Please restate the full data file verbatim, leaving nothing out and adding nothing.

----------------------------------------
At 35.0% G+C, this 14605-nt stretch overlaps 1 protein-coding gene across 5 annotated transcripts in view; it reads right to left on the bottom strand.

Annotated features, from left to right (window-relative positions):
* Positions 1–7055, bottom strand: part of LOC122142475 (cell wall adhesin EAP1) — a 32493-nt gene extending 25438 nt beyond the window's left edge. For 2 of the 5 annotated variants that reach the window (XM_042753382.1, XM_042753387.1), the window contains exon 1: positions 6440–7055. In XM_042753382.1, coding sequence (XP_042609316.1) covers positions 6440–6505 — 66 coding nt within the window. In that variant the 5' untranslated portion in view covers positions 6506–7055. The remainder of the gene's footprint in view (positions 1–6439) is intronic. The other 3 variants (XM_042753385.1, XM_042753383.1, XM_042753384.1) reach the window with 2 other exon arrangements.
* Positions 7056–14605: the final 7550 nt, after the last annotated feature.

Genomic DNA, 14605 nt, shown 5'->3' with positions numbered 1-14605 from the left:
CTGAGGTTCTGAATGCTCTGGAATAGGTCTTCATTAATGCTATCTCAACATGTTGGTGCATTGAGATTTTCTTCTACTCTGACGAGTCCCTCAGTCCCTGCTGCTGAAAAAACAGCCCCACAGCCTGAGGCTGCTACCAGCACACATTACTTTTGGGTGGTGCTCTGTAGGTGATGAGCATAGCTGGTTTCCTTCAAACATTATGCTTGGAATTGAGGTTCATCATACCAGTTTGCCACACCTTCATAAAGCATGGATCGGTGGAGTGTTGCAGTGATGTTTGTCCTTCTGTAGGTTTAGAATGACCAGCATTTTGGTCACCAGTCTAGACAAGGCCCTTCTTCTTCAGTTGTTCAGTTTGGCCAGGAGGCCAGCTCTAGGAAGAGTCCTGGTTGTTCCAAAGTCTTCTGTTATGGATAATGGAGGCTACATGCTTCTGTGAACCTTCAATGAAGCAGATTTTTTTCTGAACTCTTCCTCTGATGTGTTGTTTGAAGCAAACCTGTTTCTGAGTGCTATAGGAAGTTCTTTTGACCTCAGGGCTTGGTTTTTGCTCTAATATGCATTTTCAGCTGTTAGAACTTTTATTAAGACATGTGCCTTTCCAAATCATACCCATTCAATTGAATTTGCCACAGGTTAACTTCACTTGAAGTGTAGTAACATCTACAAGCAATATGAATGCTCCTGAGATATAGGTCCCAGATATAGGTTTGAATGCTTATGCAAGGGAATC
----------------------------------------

At 35.0% G+C, this 14605-nt stretch overlaps 1 protein-coding gene across 5 annotated transcripts in view; it reads right to left on the bottom strand.

Annotated features, from left to right (window-relative positions):
* Positions 1–7055, bottom strand: part of LOC122142475 (cell wall adhesin EAP1) — a 32493-nt gene extending 25438 nt beyond the window's left edge. For 2 of the 5 annotated variants that reach the window (XM_042753382.1, XM_042753387.1), the window contains exon 1: positions 6440–7055. In XM_042753382.1, coding sequence (XP_042609316.1) covers positions 6440–6505 — 66 coding nt within the window. In that variant the 5' untranslated portion in view covers positions 6506–7055. The remainder of the gene's footprint in view (positions 1–6439) is intronic. The other 3 variants (XM_042753385.1, XM_042753383.1, XM_042753384.1) reach the window with 2 other exon arrangements.
* Positions 7056–14605: the final 7550 nt, after the last annotated feature.

Genomic DNA, 14605 nt, shown 5'->3' with positions numbered 1-14605 from the left:
CTGAGGTTCTGAATGCTCTGGAATAGGTCTTCATTAATGCTATCTCAACATGTTGGTGCATTGAGATTTTCTTCTACTCTGACGAGTCCCTCAGTCCCTGCTGCTGAAAAAACAGCCCCACAGCCTGAGGCTGCTACCAGCACACATTACTTTTGGGTGGTGCTCTGTAGGTGATGAGCATAGCTGGTTTCCTTCAAACATTATGCTTGGAATTGAGGTTCATCATACCAGTTTGCCACACCTTCATAAAGCATGGATCGGTGGAGTGTTGCAGTGATGTTTGTCCTTCTGTAGGTTTAGAATGACCAGCATTTTGGTCACCAGTCTAGACAAGGCCCTTCTTCTTCAGTTGTTCAGTTTGGCCAGGAGGCCAGCTCTAGGAAGAGTCCTGGTTGTTCCAAAGTCTTCTGTTATGGATAATGGAGGCTACATGCTTCTGTGAACCTTCAATGAAGCAGATTTTTTTCTGAACTCTTCCTCTGATGTGTTGTTTGAAGCAAACCTGTTTCTGAGTGCTATAGGAAGTTCTTTTGACCTCAGGGCTTGGTTTTTGCTCTAATATGCATTTTCAGCTGTTAGAACTTTTATTAAGACATGTGCCTTTCCAAATCATACCCATTCAATTGAATTTGCCACAGGTTAACTTCACTTGAAGTGTAGTAACATCTACAAGCAATATGAATGCTCCTGAGATATAGGTCCCAGATATAGGTTTGAATGCTTATGCAAGGGAATC